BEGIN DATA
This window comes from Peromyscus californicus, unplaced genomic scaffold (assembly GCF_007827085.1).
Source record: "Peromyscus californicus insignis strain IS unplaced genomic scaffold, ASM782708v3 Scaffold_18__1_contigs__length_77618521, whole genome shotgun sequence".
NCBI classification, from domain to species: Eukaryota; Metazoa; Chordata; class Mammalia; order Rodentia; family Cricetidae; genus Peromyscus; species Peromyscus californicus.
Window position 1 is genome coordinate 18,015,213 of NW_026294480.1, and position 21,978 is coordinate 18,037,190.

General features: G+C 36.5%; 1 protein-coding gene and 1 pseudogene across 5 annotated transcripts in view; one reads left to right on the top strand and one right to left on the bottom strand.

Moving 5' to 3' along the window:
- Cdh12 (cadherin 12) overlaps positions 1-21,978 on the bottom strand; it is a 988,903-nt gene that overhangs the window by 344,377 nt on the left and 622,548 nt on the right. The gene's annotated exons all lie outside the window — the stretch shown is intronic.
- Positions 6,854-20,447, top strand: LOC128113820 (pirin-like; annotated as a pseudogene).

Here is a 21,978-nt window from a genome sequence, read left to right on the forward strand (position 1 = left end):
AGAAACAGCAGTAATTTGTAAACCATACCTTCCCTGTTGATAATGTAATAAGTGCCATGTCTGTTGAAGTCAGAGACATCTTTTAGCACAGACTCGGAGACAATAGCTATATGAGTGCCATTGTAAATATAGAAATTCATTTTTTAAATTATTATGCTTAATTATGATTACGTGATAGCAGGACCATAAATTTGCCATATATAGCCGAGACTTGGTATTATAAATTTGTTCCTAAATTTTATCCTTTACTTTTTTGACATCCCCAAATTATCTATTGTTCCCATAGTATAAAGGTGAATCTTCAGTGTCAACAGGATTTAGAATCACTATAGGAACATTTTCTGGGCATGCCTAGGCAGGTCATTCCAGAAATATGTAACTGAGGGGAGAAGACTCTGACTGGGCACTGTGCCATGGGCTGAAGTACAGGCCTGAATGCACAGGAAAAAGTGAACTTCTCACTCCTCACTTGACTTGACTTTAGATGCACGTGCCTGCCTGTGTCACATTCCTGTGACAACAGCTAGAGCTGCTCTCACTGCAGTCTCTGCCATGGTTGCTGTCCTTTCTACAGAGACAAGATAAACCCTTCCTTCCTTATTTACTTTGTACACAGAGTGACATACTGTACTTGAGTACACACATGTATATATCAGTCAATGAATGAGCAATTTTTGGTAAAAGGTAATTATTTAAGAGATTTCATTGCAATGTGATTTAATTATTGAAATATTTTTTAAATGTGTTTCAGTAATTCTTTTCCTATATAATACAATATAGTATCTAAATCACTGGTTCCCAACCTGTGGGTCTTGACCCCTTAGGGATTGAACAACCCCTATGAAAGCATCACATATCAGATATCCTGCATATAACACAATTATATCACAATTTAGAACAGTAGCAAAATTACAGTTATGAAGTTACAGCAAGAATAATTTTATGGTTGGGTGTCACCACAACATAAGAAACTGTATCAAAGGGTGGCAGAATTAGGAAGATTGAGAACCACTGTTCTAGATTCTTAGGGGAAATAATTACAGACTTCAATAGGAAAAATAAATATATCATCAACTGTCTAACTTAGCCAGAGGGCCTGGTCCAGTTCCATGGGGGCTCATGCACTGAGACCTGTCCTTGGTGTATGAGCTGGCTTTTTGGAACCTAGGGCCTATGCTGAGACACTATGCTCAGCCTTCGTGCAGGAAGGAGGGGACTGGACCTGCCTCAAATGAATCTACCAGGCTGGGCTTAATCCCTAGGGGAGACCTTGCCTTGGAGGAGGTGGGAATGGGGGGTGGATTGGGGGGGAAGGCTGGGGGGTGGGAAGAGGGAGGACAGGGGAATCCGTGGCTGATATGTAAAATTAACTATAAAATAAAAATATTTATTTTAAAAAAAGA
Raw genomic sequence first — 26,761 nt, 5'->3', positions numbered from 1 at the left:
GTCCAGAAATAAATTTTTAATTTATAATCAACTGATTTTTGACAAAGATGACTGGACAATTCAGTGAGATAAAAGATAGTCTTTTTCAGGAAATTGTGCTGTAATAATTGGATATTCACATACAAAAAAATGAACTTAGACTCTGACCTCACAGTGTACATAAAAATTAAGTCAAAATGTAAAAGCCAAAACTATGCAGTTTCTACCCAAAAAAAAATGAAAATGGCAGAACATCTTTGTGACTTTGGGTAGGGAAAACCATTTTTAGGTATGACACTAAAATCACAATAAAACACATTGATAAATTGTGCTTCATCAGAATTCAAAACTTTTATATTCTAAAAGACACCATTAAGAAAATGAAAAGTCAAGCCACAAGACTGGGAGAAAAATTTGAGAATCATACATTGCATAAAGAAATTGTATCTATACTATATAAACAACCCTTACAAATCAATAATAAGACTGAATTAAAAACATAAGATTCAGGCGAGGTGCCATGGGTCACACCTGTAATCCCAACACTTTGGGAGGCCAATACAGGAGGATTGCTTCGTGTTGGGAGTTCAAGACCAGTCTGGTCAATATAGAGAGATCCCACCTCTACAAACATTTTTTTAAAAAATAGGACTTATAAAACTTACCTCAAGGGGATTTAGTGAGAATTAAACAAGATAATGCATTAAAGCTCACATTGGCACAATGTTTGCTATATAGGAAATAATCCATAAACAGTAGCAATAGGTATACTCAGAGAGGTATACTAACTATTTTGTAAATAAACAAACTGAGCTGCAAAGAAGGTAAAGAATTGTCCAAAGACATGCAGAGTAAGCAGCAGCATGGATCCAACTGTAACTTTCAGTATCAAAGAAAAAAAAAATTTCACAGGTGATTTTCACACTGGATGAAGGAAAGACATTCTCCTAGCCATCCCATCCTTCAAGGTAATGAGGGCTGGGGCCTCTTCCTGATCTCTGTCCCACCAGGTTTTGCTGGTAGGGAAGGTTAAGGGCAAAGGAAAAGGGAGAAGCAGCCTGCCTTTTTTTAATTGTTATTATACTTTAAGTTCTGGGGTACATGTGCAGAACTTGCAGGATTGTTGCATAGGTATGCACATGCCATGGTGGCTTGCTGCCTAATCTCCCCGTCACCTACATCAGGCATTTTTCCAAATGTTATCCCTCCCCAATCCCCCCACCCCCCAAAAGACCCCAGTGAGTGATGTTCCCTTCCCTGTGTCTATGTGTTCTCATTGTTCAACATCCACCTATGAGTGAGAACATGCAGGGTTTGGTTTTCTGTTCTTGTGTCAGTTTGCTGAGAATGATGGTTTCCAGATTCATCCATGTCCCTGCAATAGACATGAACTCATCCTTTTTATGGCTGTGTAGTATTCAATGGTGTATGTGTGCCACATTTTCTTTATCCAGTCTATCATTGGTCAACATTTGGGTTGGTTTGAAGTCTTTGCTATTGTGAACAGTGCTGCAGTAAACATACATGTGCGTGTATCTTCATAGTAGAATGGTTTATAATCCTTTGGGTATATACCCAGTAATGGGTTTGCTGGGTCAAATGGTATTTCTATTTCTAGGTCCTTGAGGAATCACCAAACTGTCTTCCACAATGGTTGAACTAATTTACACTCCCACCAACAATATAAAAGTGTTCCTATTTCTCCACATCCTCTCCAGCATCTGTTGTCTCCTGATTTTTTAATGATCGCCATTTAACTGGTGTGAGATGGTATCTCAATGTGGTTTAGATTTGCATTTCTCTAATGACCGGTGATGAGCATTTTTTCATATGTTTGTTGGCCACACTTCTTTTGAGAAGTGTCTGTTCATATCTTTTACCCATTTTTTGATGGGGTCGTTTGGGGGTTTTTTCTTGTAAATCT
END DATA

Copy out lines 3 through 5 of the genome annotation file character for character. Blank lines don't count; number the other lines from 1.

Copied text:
NCBI classification, from domain to species: Eukaryota; Metazoa; Chordata; class Mammalia; order Rodentia; family Cricetidae; genus Peromyscus; species Peromyscus californicus.
Window position 1 is genome coordinate 18,015,213 of NW_026294480.1, and position 21,978 is coordinate 18,037,190.

General features: G+C 36.5%; 1 protein-coding gene and 1 pseudogene across 5 annotated transcripts in view; one reads left to right on the top strand and one right to left on the bottom strand.